Virusoids belong to a larger group of infectious agents called satellite RNAs. These are similar pathogenic RNAs found in animals. Unlike the plant viroids, satellite RNAs can code for proteins; however, like plant viroids, satellite RNAs must co-infect with a helper virus to replicate. One satellite RNA that infects humans and has been described as a virus by some scientists is hepatitis delta virus (HDV), which some reports also call hepatitis delta virus. HDV is much larger than a plant virus, has a circular ssRNA genome of 1700 nucleotides, and can direct the biosynthesis of HDV-associated proteins. HDV helper virus is hepatitis B virus (HBV). Co-infection with HBV and HDV results in more severe pathological changes in the liver during infection, which is how HDV was first discovered.

    Exercise \(\PageIndex{2}\)

    What is the main difference between a viroid and a virusoid?


    Scientists once believed that any infectious particle must contain DNA or RNA. Then, in 1982, Stanley Prusiner, a physician studying scrapie (a fatal, degenerative disease of sheep), discovered that the disease was caused by proteinaceous infectious particles, or prions. Because proteins are acellular and do not contain DNA or RNA, Prusiner's findings were initially met with resistance and skepticism; however, his research was eventually validated and he was awarded the 1997 Nobel Prize in Physiology or Medicine.

    6.4: Viroids, virusoids and prions (3)

    A prion is a misfolded rogue form of a normal protein (PrPc) found in the cell. This rogue prion protein (PrPsc), which can be caused by a genetic mutation or arise spontaneously, can be infectious and stimulate other endogenous normal proteins to misfold and form plaques (see image \(\PageIndex{2}\)) . It is now known that prions can cause various forms of transmissible spongiform encephalopathy (TSE) in humans and animals. TSE is a rare degenerative disease that affects the brain and nervous system. The build-up of junk proteins causes the brain tissue to mushroom, killing brain cells and creating holes in the tissue, leading to brain damage, loss of motor coordination and dementia (see image \(\PageIndex{3}\)) . Infected individuals are mentally disabled and unable to move or speak. There is no cure and the disease progresses rapidly, ultimately leading to death within months or years.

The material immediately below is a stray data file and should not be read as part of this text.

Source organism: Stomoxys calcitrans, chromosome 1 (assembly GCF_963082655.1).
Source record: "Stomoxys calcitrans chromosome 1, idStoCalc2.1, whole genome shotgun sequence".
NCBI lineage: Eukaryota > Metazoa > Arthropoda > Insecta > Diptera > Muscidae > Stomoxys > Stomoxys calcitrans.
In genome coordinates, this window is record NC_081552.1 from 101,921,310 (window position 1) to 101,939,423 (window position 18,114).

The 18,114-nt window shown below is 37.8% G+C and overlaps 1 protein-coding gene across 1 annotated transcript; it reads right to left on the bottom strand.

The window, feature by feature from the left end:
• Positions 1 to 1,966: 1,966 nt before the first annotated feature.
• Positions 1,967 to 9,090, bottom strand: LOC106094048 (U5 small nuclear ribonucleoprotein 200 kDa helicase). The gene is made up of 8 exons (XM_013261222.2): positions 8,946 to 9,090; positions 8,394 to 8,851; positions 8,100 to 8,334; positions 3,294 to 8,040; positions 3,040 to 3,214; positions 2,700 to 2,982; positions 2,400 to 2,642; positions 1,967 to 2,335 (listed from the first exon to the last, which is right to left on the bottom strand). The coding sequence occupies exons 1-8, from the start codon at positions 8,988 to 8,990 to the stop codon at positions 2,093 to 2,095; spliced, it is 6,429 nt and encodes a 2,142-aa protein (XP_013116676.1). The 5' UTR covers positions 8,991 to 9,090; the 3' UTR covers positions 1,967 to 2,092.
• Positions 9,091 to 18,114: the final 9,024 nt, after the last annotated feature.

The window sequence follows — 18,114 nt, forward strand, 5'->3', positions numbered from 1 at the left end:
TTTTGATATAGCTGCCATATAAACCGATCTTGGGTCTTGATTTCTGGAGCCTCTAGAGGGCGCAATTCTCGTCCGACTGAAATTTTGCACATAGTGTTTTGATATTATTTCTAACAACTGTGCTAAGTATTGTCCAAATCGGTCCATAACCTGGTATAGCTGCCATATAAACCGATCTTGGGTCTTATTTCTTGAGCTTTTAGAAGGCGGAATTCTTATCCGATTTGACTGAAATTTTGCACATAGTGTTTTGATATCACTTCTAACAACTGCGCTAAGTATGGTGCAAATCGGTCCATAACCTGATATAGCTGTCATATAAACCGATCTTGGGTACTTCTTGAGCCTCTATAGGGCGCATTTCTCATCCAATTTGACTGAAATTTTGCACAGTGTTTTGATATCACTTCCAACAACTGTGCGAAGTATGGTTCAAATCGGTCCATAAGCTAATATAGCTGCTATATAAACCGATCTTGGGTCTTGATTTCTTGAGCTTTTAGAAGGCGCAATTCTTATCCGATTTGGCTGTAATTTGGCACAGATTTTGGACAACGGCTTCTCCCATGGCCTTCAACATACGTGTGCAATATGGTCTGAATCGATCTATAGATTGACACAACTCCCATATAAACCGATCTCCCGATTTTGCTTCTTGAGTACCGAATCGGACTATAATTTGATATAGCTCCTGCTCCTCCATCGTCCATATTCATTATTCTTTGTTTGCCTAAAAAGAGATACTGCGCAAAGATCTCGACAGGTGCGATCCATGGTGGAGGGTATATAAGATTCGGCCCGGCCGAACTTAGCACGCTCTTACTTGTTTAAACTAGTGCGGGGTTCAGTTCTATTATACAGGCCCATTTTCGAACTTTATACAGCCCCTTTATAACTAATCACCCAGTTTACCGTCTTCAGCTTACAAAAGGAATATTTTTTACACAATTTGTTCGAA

6.4: Viroids, virusoids and prions (4)

    TSEs in humans are kuru, fatal familial insomnia, Gerstmann-Straussler-Scheinker disease, and Creutzfeldt-Jakob disease (see Figure \(\PageIndex{3}\)). Animal TSEs include mad cow disease, scrapie (in sheep and goats) and chronic wasting disease (in moose and deer). TSEs can be transmitted between animals and from animals to humans by eating contaminated meat or feed. Human-to-human transmission can occur through heredity (as is often the case with GSS and CJD) or through contact with infected tissue, as can occur during a blood transfusion or organ transplant. There is no evidence of transmission through casual contact with an infected person. Table \(\PageIndex{1}\) provides an overview of TSEs affecting humans and their mode of transmission.

    Prions are extremely difficult to destroy because they are resistant to heat, chemicals and radiation. Even standard sterilization procedures do not guarantee the destruction of these particles. Currently, there is no treatment or cure for TSE disease, and contaminated meat or animals must be handled according to federal guidelines to prevent transmission.